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Access requirements

The following are considered:

browser windows | text | tables | forms | links
| images | animated or moving images - without sound | videos
interactive multimedia | course management software


In general, the following problems should be accommodated on a primary web page, and all forms of depreciation should be offered as equivalent content on the same primary page. Text alternative pages or sites are as inhospitable as back entrances for the disabled and should be avoided.

All interactivity with web material should be possible using keyboard commands as many users have problems with use of a mouse.

Navigation is always a problem on websites: the structure of the site should be clear; sitemaps should be provided; links should have text labels and lead where they indicate, to support user predictability; 'back' and next buttons should be used carefully; frames should not be used as navigation bars;

Users can have problems with the following:

Browser windows

Users will have, or choose to use, windows of all sizes. All content should be 'elastic' and able to grow or shrink according to user needs. Windows should not proliferate (with pop-outs) and frames should not be used.


This should be


These should be used only for content that is tabular, two-dimensional. Using tables for layout may be unavoidable in the short term but in such a case, effective linearisation is essential. Tables should have 'labels' that explain their structure and content to users.


These need to be constructed so that input follows labels in a logical way and what is required to be input is clearly identified.


These should be easily understood, with link text identifying linked object (not 'Click here' but 'maps'). Navigation bars should not be in frames but can be located by styles that depreciate appropriately.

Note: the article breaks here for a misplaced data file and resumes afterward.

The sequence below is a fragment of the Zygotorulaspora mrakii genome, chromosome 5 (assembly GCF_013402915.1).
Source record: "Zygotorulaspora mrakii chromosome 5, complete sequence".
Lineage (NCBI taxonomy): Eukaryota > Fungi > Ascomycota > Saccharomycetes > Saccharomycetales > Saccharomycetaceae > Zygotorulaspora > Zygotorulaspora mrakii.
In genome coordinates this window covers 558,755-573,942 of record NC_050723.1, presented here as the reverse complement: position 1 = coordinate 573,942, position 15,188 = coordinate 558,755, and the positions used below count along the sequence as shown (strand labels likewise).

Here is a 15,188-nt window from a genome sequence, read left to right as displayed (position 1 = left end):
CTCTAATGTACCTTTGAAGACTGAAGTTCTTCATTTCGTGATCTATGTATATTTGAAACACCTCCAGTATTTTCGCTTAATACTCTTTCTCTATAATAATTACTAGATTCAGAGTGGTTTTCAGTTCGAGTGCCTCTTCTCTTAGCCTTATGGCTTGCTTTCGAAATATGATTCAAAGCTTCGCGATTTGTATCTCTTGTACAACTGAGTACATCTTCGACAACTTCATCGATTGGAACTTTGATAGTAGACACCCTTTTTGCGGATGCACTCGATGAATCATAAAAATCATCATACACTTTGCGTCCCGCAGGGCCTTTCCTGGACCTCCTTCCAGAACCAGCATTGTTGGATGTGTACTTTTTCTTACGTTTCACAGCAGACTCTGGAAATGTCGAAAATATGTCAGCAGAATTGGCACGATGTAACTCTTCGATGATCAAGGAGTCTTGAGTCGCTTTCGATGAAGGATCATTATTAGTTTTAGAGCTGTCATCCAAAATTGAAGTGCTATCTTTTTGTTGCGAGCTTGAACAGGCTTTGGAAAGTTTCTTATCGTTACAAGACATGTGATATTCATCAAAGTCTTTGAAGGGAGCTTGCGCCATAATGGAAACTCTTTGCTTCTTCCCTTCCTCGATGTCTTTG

Many users do not have, or choose not to have, access to sound. Content and its use should not depend upon sound without text and/or image alternatives. Not all deaf people can read English, which is a second language for them. Many deaf people use sign languages that are effectively different languages into which content may need to be translated. English, for instance, cannot be 'signed' - and deaf Australians communicate in a different sign language from deaf US people. Text that is signed is translated into Auslan.


Many people cannot access images: they may be using equipment that does not cater for images, they may have sight or colour disabilities, or they may be blind. Equivalent content should always be provided when images are used for other than decoration. Decorative images should be dispensible and styled as such. All relevant images should be labelled and those with essential content should have comprehensive text equivalents.

Images should resize and reposition appropriately when window sizes change. Images stored as 'scalable vector graphics' have small file-sizes and resize witout deterioration. Only some browsers support this standard in 2001.

Image descriptions, as well as titles, can be used to provide equivalent content for users. Image equivalents should provide users with experiences equivalent to viewing the images but may not be descriptions of the images. For instance, a diagram explaining a scientific process may be better replaced by a text explanation that uses a verbal metaphor.

Animated or moving images - no associated sounds

Moving images have all the problems of still images with the additional factor of change over time. Equivalent content may need to be related to each section of the animated image or can be used to replace the whole.


Videos that include images and sounds can be inaccessible in different ways for different groups of users:

Interactive multimedia

Where interactivity depends upon mouse location, many users are unable to navigate the material and they are unable to interact unless there are keyboard alternatives. The timing of interactivity may need to be adjusted to suit the speed of adaptive technologies, eg a Braille reader may need more time than a sighted reader because of delays in the Braille representation.

Course management software

Course management software that is used to provide web resources to students may interfere in the accessibility of the original material. Course management packages should be evaluated for accessibility and used only in ways that promote the continuing accessibility of otherwise accessible resources.

Last updated: 8 March 2002